PEFA Indicators: Monitoring Progress Predictability and Control in Budget Execution Transparency of taxpayer obligations PEFA Indicators: Monitoring Progress Predictability and Control in Budget Execution Transparency of taxpayer obligations and liabilities Effectiveness of measures for taxpayer registration and tax assessment Effectiveness in collection of tax payment Predictability in the availability of funds for commitment of expenditures Recording and management of cash balances, debt and guarantees Effectiveness of payroll controls Competition, value for money and controls in procurement Effectiveness of internal audit controls for non-salary expenditure Effectiveness of internal audit Credibility of the Budget P I 1 Aggregate expenditure outturn compared to original approved budget P I 2 Composition of expenditure out-turn compared to original approved budget P I 3 Aggregate revenue out-turn compared to original approved budget P I 4 Stock and monitoring of expenditure payment arrears

Increasing Competition & Reducing Discretion Increasing Competition & Reducing Discretion

Public Procurement Using ICT: Chile § All supplier companies register, indicating areas of business Public Procurement Using ICT: Chile § All supplier companies register, indicating areas of business (e. g. , IT, construction, furniture) § Public agencies submit tenders through internet § Automatic e-mail to all companies in selected area § Online information on name, position of official in-charge § Online information on results: who participated, proposals made, scores received, who won bid, historical record of agency’s purchases and contracts Engaging CSOs: Philippines ¨ Legal foundation a mess with over 100 laws and regulations ¨ New omnibus law needed for clarity and predictability in the process ¨ New law in 2003 with determined efforts of reform minded public officials allied with strong and unified advocacy efforts of CSOs to offset entrenched vested interests ¨ For credible enforcement: requirement that all bids and awards committees must have at least one observer from a certified CSO ¨ Extensive training of CSOs now under way

Emerging Issues Emerging Issues

Reducing corruption in high-risk countries: Priorities for action Better understanding and management of political Reducing corruption in high-risk countries: Priorities for action Better understanding and management of political economy of reforms Tackle governance challenges in sectors (e. g. , power, ports, extractive industries) Partnerships and new instruments to support demand-side initiatives: working with civil society, media, parliamentarians Tackling political corruption (e. g. party finance, electoral corruption, etc. ) with partners Develop operational strategies to engage with corrupt leadership in clientelist, captured states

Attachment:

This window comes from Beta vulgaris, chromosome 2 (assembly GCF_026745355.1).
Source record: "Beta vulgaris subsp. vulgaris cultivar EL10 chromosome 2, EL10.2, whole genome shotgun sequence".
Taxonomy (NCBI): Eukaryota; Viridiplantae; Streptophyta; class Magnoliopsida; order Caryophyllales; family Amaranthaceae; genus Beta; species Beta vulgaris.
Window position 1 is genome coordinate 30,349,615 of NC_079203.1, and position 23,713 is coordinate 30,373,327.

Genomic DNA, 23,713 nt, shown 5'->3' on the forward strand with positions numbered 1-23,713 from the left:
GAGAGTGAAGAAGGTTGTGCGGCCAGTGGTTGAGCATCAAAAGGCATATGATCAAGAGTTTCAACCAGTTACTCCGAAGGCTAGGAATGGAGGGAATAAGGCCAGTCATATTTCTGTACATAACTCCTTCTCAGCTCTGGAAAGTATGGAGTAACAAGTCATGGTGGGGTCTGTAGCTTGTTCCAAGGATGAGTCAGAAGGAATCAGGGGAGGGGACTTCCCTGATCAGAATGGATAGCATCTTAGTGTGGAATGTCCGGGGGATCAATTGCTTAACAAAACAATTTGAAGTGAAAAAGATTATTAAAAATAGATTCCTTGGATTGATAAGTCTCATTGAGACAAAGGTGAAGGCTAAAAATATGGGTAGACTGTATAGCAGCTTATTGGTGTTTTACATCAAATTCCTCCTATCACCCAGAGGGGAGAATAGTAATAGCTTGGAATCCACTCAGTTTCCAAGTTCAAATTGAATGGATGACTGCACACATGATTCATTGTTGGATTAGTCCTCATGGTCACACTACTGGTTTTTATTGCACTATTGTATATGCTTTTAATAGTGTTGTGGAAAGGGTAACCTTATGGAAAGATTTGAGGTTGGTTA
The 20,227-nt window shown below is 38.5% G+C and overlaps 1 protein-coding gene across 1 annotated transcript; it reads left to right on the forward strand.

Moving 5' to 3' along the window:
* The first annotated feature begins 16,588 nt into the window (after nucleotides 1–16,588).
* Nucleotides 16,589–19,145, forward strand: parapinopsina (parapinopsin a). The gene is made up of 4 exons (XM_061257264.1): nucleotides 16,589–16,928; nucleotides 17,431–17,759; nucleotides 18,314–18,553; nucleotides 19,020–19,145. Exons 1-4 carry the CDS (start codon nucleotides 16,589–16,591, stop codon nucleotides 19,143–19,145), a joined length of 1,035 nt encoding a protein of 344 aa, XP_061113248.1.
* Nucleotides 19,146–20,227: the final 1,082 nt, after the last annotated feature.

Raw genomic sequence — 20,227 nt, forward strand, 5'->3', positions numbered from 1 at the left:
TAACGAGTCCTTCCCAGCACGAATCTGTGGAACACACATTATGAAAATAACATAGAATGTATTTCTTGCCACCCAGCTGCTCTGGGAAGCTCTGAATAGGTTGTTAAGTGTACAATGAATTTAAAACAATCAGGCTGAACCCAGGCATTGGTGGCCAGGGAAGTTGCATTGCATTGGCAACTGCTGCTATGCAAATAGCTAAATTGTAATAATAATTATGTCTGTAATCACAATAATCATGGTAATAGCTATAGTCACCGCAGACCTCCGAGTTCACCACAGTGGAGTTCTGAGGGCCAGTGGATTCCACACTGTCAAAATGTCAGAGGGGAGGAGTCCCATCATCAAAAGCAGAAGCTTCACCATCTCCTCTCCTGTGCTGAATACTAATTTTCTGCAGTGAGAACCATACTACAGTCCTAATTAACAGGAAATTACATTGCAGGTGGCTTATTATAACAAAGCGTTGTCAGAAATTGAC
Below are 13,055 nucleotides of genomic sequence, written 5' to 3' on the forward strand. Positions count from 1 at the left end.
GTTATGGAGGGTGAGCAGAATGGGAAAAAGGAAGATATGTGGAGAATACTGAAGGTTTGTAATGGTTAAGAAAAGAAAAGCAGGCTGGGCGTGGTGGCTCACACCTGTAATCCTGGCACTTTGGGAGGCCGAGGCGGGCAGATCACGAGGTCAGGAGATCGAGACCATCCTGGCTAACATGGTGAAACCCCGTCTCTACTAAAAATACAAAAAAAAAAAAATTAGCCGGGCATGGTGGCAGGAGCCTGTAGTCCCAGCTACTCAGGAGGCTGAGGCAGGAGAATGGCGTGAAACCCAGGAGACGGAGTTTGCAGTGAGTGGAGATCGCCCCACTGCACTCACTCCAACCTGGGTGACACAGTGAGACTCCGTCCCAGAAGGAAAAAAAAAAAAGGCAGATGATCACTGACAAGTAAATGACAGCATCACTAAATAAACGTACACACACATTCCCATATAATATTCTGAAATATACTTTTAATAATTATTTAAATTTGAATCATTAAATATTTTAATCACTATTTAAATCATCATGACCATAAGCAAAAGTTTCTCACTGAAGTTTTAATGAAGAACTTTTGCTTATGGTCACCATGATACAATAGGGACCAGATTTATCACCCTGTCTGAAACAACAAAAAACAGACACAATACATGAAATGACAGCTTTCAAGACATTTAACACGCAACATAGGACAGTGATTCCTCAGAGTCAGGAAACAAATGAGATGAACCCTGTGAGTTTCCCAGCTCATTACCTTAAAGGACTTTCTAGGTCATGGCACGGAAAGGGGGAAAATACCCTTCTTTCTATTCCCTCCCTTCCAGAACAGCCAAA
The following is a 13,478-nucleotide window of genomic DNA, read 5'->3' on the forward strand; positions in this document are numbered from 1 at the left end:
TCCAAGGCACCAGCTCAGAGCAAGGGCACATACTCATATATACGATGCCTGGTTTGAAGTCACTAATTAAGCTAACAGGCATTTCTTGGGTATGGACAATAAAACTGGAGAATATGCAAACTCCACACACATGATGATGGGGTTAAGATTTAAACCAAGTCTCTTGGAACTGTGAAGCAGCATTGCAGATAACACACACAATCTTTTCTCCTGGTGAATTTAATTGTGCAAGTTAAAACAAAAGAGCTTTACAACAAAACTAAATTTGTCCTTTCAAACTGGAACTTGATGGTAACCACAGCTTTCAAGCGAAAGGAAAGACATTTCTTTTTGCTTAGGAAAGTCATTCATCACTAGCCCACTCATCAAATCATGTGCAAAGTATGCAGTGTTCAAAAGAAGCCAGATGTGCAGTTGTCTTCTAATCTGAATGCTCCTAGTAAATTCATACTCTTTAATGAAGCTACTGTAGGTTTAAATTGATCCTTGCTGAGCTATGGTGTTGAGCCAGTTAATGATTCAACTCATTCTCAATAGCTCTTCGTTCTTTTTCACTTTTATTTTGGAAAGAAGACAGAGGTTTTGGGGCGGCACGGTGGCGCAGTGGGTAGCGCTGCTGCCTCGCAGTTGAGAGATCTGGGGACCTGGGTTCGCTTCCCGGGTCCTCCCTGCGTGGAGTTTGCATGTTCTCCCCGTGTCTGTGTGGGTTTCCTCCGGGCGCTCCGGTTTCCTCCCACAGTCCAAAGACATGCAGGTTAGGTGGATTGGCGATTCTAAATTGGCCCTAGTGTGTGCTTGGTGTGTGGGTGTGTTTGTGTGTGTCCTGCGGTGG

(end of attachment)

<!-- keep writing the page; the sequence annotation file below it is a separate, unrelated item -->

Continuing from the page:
Improving Governance Systems Matching Supply and Demand v Supply-side Strengthen capacities and organizational arrangements Improving Governance Systems Matching Supply and Demand v Supply-side Strengthen capacities and organizational arrangements – leadership, skills, human resource & financial management systems – embodied in state institutions to deliver public goods and services v Demand-side Strengthen accountability arrangements that enable citizens and firms to hold state institutions and officials responsible for decisions and outcomes: State institutions --elections, political parties, parliaments, judiciaries Non-state institutions -- free press/media, civil society organizations

Creating Reform Coalitions Philippines: Procurement Reform Transparency and Accountability Network (20+ member groups) PAGBA Creating Reform Coalitions Philippines: Procurement Reform Transparency and Accountability Network (20+ member groups) PAGBA & AGAP (w/in Gov’t) Walang Ku-Corrupt Movement (Youth) Procurement Watch: Drew other civil society groups into the advocacy efforts and coordinated the activities Local chambers of Commerce (Private sector) CBCP (Church) Philippine Contractors Association (private sector – main takeholder)

Entrenched Corruption Networks: The Case on Montesinos in Peru Judiciary Civil Society International Political Entrenched Corruption Networks: The Case on Montesinos in Peru Judiciary Civil Society International Political Parties Legislative Branch Alberto Fujimori 1 State (Bureaucracy) Vladimiro Montesinos Media Private Sector Municipal Government Source: “Robust Web of Corruption: Peru’s Intelligence Chief Vladimiro Montesinos, ” Kennedy School of Government Case Program, Case C 14 -04 -1722. 0, based on research by Professor Luis Moreno Ocampo; Peru: Resource Dependency Network, 2000 Military

Using Communications Strategically Radio: The swath & the dagger Reaching Out Print Media: Amplifying Using Communications Strategically Radio: The swath & the dagger Reaching Out Print Media: Amplifying the problem TV: Raising the ante Advertising: Creating a ‘brand name’